The Centers for Disease Control and Prevention (CDC) recently released a summary of its investigation into the deaths of dozens of people with the coronavirus that the CDC said may have been caused by the use of a vaccine against human immunodeficiency virus (HIV) in the United States.
The CDC did not immediately respond to a request for comment on this article.
However, the CDC’s summary, published by the National Institutes of Health (NIH), is a summary for a scientific review that the agency conducted in the wake of the release of the study’s final report.
In its summary, the agency says that it did not find any evidence that any vaccines used in the study “were causally related” to the deaths.
That conclusion is not surprising given that the National Academy of Sciences, which conducts the review, did not conclude that any vaccine could be causally linked to any deaths, and it is also not a conclusion the FDA or any other federal agency would want to draw.
But the CDC summary is also important, because it sets the record straight about the potential risks of vaccines.
“As we now know, the risk of vaccines causing disease increases with age, and this increase is not associated with the use by any vaccine-using population,” the summary says.
For the record, it also says that the risk increases “with increasing age,” and that the risks of vaccine-induced disease “are much less than those of infectious disease.”
The summary also says there are risks of the vaccine not being as effective as it is supposed to be, which it defines as “that a vaccine administered to a non-adjuvanted susceptible population may be less effective than a vaccine intended for that population.”
For example, the summary cites studies that show that, even after one year of vaccination, there are significant differences in the vaccine effectiveness between the elderly and the younger population, which is what caused the study to conclude that the efficacy of the vaccines was “moderate” and “relatively minor.”
It says that these differences are due to differences in how people are inoculated against the virus, which makes it harder for the vaccine to work.
It also says the results of studies that looked at the effectiveness of a single dose of the polio vaccine in children and teens suggest that, “the vaccine may be unlikely to protect against the full spectrum of vaccine reactivation that occurs with older ages.”
It is important to note that this summary does not make any definitive claims about the vaccine’s safety.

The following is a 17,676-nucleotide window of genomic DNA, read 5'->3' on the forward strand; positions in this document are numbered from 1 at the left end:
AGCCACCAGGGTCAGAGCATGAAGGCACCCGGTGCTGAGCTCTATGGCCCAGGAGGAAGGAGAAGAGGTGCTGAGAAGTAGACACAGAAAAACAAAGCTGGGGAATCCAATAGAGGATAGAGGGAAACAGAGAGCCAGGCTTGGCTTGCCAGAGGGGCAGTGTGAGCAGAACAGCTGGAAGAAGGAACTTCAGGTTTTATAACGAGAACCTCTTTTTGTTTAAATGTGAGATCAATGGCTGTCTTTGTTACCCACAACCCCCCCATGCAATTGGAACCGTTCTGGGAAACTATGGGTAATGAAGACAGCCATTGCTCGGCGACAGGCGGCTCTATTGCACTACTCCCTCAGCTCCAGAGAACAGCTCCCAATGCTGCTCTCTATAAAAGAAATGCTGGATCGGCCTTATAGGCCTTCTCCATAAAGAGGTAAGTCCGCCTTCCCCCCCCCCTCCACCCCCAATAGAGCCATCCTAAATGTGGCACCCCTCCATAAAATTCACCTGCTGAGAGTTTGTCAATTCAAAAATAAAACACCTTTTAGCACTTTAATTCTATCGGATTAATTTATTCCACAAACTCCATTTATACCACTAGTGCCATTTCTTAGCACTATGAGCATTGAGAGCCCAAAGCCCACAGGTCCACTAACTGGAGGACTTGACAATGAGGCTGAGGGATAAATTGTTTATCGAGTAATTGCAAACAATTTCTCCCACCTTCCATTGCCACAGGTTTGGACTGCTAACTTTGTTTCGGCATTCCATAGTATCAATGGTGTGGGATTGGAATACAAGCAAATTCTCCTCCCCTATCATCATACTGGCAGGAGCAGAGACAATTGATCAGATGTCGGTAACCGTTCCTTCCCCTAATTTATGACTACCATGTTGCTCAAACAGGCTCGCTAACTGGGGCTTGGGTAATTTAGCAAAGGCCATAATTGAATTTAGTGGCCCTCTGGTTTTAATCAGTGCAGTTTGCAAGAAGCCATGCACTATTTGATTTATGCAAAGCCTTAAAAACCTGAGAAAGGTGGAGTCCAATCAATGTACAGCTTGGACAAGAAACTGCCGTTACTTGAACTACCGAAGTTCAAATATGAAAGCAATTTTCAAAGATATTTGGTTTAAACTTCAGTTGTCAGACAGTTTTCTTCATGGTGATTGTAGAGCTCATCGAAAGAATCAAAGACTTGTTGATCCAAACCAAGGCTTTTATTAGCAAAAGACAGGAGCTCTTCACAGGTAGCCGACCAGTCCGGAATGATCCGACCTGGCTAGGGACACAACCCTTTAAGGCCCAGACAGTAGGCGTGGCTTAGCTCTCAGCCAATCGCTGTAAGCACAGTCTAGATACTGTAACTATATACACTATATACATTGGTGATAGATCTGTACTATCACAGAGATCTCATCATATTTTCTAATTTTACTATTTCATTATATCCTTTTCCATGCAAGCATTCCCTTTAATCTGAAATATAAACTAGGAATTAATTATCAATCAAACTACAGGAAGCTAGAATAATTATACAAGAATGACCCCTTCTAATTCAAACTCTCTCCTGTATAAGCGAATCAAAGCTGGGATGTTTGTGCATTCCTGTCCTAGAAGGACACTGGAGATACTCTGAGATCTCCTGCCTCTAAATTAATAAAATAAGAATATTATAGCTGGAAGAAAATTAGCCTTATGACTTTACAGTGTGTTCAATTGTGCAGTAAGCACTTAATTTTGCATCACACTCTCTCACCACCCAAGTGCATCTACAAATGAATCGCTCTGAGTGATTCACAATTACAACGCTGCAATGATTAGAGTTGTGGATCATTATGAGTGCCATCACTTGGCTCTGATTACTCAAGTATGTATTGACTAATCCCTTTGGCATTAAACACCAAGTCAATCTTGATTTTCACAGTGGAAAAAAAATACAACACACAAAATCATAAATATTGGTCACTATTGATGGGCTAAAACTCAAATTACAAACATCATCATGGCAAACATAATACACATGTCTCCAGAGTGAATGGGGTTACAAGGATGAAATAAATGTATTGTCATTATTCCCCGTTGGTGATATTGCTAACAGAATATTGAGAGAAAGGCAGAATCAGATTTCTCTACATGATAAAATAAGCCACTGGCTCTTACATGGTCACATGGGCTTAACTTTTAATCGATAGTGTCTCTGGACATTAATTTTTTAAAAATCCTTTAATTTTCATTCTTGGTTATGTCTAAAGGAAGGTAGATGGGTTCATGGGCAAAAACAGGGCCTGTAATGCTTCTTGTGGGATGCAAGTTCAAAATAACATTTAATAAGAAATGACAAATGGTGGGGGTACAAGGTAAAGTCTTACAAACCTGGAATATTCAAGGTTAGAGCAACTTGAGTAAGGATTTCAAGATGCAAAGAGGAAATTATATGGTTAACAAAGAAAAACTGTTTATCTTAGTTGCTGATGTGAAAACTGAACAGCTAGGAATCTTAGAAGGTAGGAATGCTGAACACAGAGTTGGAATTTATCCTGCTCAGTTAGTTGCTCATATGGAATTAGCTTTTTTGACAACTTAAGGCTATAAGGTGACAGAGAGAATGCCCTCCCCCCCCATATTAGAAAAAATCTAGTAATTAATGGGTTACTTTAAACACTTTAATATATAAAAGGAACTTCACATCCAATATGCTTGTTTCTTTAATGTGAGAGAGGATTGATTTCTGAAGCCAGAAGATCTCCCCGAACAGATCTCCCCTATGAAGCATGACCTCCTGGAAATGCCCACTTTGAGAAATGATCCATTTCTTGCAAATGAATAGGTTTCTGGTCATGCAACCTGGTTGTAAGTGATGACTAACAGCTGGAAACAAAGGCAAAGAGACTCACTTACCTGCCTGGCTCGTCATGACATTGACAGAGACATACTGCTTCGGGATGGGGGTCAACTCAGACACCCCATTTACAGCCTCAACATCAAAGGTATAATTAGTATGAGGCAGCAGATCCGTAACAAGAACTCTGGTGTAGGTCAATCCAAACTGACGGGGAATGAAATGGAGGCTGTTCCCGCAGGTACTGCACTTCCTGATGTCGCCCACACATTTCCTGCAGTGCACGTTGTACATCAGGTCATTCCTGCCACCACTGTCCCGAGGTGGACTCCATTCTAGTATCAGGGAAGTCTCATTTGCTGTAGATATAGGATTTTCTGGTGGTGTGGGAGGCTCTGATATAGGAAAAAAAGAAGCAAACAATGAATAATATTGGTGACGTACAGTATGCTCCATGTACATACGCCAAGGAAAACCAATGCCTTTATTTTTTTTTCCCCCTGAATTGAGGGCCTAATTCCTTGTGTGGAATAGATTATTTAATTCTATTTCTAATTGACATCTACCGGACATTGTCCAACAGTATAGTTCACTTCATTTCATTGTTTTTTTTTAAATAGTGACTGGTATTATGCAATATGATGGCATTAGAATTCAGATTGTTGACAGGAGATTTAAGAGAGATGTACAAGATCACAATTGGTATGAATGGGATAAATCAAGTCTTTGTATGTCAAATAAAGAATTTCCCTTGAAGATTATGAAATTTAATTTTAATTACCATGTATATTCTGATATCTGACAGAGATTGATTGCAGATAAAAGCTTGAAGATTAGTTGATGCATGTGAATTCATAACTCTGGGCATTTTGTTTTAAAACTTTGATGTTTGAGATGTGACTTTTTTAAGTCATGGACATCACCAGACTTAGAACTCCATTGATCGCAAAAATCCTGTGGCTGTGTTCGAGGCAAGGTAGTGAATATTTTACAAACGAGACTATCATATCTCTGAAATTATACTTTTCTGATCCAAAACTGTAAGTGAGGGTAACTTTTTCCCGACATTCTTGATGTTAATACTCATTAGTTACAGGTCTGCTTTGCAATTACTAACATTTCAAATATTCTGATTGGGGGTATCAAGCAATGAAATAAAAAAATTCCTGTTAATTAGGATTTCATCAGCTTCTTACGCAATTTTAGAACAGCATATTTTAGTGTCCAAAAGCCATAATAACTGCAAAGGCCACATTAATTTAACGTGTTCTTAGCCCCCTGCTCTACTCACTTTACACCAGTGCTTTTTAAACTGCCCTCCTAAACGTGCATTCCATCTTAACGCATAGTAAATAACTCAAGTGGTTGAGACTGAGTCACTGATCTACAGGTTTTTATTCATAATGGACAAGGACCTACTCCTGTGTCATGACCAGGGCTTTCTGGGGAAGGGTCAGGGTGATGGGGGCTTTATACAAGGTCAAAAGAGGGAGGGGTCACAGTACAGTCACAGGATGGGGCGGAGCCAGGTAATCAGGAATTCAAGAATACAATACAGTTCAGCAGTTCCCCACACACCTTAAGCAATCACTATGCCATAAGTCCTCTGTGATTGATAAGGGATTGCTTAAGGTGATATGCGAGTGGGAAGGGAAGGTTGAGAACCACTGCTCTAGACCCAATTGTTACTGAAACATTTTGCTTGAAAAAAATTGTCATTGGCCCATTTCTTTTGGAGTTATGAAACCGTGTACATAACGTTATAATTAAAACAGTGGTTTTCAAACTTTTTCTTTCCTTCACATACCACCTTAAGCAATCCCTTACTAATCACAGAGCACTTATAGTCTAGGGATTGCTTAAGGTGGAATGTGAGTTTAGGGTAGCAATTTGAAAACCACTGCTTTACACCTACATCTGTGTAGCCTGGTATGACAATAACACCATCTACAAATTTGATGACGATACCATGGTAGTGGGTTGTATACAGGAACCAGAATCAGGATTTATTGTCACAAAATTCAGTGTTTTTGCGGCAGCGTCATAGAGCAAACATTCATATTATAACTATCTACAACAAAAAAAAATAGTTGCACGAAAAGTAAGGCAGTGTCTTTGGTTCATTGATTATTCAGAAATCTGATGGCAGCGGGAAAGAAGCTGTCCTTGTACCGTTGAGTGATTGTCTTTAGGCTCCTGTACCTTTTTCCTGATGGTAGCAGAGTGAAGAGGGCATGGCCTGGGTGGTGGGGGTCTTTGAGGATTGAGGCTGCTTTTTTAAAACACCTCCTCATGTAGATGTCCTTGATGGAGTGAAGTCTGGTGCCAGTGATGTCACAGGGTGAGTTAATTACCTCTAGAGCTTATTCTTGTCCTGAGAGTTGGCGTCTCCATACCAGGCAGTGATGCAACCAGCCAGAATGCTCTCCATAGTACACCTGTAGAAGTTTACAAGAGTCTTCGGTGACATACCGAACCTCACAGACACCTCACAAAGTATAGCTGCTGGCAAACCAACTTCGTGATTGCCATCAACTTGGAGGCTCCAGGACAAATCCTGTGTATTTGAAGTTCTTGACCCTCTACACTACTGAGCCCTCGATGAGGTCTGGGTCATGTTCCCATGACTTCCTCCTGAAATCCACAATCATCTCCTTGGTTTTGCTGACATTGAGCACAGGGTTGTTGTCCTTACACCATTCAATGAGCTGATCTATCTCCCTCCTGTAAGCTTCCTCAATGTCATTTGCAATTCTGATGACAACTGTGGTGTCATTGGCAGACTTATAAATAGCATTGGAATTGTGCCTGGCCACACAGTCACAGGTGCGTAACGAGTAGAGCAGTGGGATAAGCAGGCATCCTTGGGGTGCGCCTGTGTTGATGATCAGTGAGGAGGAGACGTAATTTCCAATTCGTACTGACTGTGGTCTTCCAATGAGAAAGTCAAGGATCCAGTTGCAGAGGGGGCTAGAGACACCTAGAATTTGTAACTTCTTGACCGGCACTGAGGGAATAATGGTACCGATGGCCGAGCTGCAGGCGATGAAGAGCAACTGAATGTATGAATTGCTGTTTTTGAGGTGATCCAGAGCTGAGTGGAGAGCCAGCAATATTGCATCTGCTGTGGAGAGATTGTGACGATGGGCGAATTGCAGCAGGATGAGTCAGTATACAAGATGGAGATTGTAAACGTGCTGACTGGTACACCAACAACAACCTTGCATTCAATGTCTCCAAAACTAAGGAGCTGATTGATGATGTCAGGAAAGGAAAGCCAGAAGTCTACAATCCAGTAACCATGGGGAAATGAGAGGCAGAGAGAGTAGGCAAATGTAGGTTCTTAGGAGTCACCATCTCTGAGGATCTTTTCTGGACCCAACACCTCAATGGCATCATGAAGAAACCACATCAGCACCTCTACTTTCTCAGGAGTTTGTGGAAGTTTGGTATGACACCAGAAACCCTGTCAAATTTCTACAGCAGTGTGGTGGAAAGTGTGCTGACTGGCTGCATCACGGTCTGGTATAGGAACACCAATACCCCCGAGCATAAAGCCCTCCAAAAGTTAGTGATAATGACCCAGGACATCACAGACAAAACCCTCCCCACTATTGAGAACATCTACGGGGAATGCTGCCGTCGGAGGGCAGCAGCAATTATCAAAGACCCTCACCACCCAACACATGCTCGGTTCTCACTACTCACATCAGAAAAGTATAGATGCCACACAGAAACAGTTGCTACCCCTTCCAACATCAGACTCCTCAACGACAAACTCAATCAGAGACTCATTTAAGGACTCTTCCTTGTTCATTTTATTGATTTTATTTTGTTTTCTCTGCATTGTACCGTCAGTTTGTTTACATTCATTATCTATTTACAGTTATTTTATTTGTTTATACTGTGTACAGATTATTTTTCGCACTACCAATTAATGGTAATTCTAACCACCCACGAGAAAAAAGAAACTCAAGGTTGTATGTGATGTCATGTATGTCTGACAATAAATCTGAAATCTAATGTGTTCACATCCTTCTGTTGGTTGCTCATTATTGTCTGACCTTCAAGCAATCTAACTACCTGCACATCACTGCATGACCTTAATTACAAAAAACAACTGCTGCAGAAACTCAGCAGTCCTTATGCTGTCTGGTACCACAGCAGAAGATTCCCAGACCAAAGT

The CDC does not say that the vaccine is completely safe.
However a study published last year in the journal JAMA Pediatrics concluded that the safety of the MMR vaccine is “not in doubt” and that it is “more likely than not” that the vaccines safety is “high.”
But it says that there are a lot of things to be concerned about, including the potential side effects that are known to be associated with vaccine use.
While the summary does state that the use or lack of use of vaccines is not a good predictor of death, it does note that the data on which it relies is limited.
“This summary does provide some information about how the vaccination and age effects are associated with death and disease,” it says.
The summary does also note that “the mortality rate from vaccine-related adverse events has not changed much over time, although it has increased from about 2 deaths per 100,000 population in 2004 to over 8 deaths per 1,000 in 2016.”
This study, however, is not the only one to look at the potential harms of vaccines and the possible benefits.
In a separate review published in February, the Journal of the American Medical Association looked at a wide range of studies looking at the safety and efficacy of vaccines, including studies of the flu vaccine.
And it concluded that “no evidence supports the notion that the flu vaccination has been associated with a decrease in the risk for flu-related morbidity or mortality.”
“The evidence in support of the safety, effectiveness, and potential benefits of flu vaccines is insufficient,” the journal wrote.